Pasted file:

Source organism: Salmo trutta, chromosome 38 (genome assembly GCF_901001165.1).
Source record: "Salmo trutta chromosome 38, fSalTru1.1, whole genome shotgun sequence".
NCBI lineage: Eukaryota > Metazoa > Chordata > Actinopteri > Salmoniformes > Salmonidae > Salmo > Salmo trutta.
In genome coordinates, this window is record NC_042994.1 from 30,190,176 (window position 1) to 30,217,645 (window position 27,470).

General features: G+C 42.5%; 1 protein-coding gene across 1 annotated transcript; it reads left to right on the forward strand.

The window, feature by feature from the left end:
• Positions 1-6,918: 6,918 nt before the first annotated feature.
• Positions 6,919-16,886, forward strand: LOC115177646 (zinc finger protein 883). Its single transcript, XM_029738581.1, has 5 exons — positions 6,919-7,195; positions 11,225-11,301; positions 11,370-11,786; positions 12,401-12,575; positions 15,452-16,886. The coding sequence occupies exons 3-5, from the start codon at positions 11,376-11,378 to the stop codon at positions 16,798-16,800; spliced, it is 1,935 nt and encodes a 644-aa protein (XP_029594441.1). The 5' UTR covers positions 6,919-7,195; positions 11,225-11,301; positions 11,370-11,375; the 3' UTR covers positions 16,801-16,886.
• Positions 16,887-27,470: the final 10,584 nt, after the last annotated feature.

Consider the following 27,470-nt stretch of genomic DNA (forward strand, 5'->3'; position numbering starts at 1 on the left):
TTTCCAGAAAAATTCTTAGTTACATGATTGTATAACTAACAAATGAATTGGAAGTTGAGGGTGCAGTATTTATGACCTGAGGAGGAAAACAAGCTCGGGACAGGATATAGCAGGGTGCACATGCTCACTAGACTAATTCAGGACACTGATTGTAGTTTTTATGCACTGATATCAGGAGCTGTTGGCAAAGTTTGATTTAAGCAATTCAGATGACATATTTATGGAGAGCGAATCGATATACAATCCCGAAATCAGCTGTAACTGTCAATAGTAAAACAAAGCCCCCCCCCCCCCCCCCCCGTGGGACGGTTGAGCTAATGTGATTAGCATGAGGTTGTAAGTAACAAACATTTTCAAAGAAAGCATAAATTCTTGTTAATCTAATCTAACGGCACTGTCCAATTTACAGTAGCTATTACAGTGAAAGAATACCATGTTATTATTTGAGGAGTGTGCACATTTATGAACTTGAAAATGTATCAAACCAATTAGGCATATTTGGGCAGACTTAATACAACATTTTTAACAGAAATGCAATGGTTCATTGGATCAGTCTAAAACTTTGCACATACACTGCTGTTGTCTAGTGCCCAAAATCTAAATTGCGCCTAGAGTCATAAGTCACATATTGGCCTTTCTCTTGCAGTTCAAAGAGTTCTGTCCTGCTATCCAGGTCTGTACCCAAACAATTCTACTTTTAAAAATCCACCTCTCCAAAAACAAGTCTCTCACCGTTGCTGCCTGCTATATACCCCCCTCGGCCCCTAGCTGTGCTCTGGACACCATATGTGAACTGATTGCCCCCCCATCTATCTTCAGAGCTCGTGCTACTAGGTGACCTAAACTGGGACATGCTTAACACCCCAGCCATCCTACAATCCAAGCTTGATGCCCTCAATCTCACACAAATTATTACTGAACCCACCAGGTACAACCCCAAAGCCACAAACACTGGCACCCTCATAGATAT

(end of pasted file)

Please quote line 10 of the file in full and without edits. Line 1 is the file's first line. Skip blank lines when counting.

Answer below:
Consider the following 27,470-nt stretch of genomic DNA (forward strand, 5'->3'; position numbering starts at 1 on the left):